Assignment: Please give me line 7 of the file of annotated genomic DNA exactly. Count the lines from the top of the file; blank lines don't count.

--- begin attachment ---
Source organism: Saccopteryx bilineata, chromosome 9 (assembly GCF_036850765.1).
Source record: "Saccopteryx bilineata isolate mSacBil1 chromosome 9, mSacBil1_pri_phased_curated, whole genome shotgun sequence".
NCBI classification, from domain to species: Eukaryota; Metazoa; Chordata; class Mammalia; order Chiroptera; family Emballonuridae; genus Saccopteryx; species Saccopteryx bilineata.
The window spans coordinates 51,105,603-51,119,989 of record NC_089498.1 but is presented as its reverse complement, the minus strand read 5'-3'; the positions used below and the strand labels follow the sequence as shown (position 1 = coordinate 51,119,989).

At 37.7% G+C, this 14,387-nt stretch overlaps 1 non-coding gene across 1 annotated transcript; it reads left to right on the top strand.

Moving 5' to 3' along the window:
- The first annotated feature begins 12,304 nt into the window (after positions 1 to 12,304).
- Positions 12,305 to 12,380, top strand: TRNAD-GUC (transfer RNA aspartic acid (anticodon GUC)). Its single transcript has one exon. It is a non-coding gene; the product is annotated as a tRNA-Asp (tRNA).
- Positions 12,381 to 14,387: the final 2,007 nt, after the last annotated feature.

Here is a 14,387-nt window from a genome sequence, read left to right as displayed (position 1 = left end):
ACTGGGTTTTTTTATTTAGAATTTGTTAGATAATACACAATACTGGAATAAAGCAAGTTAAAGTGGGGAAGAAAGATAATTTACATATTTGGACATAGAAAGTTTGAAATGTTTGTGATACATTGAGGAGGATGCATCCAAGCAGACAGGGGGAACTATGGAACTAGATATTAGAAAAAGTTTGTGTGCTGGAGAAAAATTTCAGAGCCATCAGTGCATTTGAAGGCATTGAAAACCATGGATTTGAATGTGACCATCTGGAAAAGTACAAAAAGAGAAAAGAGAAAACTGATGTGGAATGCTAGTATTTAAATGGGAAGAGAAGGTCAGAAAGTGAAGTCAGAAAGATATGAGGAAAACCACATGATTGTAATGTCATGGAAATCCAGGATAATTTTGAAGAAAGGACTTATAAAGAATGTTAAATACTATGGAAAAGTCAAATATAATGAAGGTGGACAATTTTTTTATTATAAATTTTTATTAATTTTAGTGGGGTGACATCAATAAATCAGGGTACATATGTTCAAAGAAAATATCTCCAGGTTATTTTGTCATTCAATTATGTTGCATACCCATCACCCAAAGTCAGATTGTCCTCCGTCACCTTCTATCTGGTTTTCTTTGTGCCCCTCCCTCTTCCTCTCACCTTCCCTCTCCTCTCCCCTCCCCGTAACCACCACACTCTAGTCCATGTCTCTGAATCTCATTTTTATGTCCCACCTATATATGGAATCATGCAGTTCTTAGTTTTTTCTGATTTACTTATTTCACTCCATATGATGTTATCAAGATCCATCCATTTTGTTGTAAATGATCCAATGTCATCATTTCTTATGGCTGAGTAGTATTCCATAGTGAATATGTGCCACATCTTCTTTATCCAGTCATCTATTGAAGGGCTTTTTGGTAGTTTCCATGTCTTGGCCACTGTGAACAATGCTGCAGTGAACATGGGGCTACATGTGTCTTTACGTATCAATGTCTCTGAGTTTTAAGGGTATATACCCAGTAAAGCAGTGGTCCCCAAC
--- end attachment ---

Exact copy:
- The first annotated feature begins 12,304 nt into the window (after positions 1 to 12,304).